Up to this point, we have had various third-party entities getting in between the patient and the doctor acting to “manage” that encounter from both a financial and gatekeeper perspective. Now we also have entities getting between the office itself and the doctor to “manage” the doctor. It may be a management group or private equity. It may be a third party supplying professional services to an office. It may be a corporation overseeing many offices or stores and many doctors. So now there is financial pressure on both the doctor and performance side; and the patient, customer and payer side, where previously there was none.

Third parties took the ‘care’ out of eye care

What we end up with is offices and stores having 10 to 15 patients or more per hour on the doctor’s side and aggressive opticals to make up the slack that the vision plans will not cover. We have burned out ODs and opticals, with neither the doctor nor the patient having an enjoyable experience. The ODs are becoming mercenaries, going into battle every day with rapid-encounter patients to generate optical sales. It’s no wonder that so many ODs are contract employees in futureless positions. No wonder that, for new grads, working in optometry is just a matter of signing on for the best deal until the next best deal comes along. Or they burn out and go into a different line of work entirely.

How many patients even remember their optometrist’s name? I believe this model is incompatible with the classic private-practice experience that many legacy patients so fondly remember.

Concierge care is a return to a better model

Enter concierge care: no more insurance companies or discount eyeglass plans. Just the private-practice model doctor and the patient interacting directly, and the transaction ending with a handshake and a smile. A couple patients per hour. ODs enjoying optometry and making a good living. Patients and their families enjoying their experiences with their optometrists and bonding for what will probably be their lifetimes.

There’s also modified concierge care. This, like modified monovision, taking the best attributes from each mode of practice. Still a couple of patients per hour, but with shorter, medical-care appointments interspersed to keep full scope of practice options available for everyone, payable by real insurance companies or Medicare.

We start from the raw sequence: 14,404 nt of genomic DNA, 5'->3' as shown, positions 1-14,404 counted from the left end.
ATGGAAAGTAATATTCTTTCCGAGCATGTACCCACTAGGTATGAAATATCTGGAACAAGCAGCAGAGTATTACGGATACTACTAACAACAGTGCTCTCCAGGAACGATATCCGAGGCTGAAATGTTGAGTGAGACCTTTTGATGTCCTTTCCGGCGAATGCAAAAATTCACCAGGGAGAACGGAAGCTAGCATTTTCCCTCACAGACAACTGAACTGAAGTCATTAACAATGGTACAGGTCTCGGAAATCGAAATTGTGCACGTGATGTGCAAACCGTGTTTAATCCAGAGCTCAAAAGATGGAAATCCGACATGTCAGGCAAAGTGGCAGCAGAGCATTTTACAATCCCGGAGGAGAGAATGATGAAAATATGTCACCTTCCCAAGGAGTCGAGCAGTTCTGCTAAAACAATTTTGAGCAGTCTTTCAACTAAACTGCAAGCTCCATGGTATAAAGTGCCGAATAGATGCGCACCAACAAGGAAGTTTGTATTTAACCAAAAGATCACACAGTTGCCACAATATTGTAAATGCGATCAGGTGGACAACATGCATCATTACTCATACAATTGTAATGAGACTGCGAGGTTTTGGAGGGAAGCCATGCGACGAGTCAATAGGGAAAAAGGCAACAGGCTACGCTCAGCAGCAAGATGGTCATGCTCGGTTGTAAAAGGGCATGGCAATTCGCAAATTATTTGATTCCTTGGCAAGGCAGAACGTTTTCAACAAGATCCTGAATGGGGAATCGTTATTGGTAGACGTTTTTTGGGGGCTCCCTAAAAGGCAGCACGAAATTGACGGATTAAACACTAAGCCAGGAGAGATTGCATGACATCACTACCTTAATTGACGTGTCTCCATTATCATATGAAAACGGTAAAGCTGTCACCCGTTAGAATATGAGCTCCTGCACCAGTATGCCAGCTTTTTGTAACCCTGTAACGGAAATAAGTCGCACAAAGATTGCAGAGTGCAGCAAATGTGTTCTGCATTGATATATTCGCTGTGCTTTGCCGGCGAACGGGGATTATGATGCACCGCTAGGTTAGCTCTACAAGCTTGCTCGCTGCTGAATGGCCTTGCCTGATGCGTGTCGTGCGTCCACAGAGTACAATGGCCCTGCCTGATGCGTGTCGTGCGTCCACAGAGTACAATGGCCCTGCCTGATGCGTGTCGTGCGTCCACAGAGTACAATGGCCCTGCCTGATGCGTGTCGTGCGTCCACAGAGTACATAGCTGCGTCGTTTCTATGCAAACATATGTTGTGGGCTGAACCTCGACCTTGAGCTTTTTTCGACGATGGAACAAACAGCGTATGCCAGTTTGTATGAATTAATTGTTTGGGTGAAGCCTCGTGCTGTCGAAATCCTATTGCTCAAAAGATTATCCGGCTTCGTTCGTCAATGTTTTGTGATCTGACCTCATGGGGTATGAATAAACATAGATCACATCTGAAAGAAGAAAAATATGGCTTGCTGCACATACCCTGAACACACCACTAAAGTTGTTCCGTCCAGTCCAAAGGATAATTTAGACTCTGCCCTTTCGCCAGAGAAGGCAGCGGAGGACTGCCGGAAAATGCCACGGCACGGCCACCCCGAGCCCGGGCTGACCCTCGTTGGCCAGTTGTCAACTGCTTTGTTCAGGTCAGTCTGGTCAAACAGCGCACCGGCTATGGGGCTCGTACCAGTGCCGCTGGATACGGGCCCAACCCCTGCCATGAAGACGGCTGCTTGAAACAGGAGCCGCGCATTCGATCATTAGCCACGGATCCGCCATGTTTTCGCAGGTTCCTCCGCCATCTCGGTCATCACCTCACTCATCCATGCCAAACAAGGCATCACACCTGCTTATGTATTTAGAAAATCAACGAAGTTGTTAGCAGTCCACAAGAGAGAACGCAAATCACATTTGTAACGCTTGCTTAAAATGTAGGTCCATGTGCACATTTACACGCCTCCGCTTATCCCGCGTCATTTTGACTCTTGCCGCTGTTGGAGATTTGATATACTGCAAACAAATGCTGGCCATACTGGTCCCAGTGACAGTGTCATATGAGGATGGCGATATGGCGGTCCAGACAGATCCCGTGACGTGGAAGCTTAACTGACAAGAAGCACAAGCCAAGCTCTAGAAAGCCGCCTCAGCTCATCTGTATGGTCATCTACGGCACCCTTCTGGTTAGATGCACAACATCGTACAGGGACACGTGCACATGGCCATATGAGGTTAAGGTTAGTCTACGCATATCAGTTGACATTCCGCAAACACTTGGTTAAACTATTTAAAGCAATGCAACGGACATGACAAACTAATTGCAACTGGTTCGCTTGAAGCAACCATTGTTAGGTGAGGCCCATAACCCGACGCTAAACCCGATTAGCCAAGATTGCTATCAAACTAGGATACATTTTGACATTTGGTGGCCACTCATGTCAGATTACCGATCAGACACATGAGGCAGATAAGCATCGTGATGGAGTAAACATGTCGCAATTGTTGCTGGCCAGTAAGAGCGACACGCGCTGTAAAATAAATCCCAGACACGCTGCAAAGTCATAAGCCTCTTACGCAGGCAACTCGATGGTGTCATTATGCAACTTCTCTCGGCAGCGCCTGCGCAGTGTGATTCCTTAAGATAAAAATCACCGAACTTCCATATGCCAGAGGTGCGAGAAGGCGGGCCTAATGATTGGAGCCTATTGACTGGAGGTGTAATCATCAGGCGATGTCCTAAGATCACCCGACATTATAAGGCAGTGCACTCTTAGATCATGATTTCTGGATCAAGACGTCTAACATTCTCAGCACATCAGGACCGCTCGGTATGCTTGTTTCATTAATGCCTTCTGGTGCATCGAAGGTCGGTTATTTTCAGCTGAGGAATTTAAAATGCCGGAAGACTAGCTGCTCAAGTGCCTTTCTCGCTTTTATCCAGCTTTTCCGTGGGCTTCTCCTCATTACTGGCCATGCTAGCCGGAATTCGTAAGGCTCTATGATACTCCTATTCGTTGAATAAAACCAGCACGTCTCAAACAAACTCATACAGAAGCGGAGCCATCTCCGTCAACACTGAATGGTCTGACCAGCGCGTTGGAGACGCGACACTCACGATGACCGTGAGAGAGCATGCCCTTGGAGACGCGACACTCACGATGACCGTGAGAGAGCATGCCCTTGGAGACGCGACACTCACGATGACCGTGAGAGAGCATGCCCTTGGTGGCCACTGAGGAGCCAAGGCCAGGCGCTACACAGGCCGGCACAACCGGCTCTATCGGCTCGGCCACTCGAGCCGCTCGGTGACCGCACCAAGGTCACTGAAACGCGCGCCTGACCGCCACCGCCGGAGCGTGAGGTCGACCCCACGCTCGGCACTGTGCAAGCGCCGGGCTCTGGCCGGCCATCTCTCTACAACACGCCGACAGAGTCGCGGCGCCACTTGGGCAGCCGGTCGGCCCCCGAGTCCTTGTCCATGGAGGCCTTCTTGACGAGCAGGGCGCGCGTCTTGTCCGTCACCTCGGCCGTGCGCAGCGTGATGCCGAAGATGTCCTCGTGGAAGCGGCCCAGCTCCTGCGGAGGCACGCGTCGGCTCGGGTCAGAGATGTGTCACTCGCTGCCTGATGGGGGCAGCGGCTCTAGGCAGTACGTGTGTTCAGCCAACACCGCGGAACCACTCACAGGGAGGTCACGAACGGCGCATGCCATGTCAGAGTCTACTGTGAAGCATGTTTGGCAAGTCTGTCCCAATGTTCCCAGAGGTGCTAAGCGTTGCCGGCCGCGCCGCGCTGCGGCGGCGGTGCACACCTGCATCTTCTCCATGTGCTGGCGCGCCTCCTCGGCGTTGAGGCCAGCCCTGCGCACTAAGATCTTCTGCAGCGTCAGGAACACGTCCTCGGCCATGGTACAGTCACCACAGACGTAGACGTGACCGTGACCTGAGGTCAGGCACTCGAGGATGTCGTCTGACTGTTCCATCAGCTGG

The bottom line is to know what you’re worth. Years ago, I jokingly told my staff to move all of my discount-eyeglass-plan patients to one week, then cancel them all because I was going on vacation that week. That was a better use of my time. We have since dropped all of those plans except one.

Thank you to Dr. Kanevsky for her post. We should all know where we stand in our industry and our options. No one knows where private practice is going, but many of the other vision-care delivery models are benefiting corporate owners at the expense of employed ODs, which is why successful, established private practices are in such high demand today. Those owners may have to run a business in addition to their optometrist duties, but in the end, they reap all of the benefits of all of the revenue streams themselves.

Jeffrey M.  Palmer, OD
Jeffrey M. Palmer, OD, Optometrist / Practice Owner
A Middletown native, Dr. Palmer is a graduate of Woodrow Wilson (now Middletown) High School, Adelphi University in Garden City, NY and the New England College of Optometry in Boston, MA. His background includes clinical experience at the Boston Eye Clinic in Boston, MA, the Hadassah/Hebrew University Medical Center, the Strauss Eye Clinic and the Jerusalem Institute to Prevent Blindness, all located in Jerusalem, Israel. Dr. Palmer is a member of the American Optometric Association, a founding member of the American Optometric Society, and the Connecticut Association of Optometrists, having served on its Board of Directors for 6 years.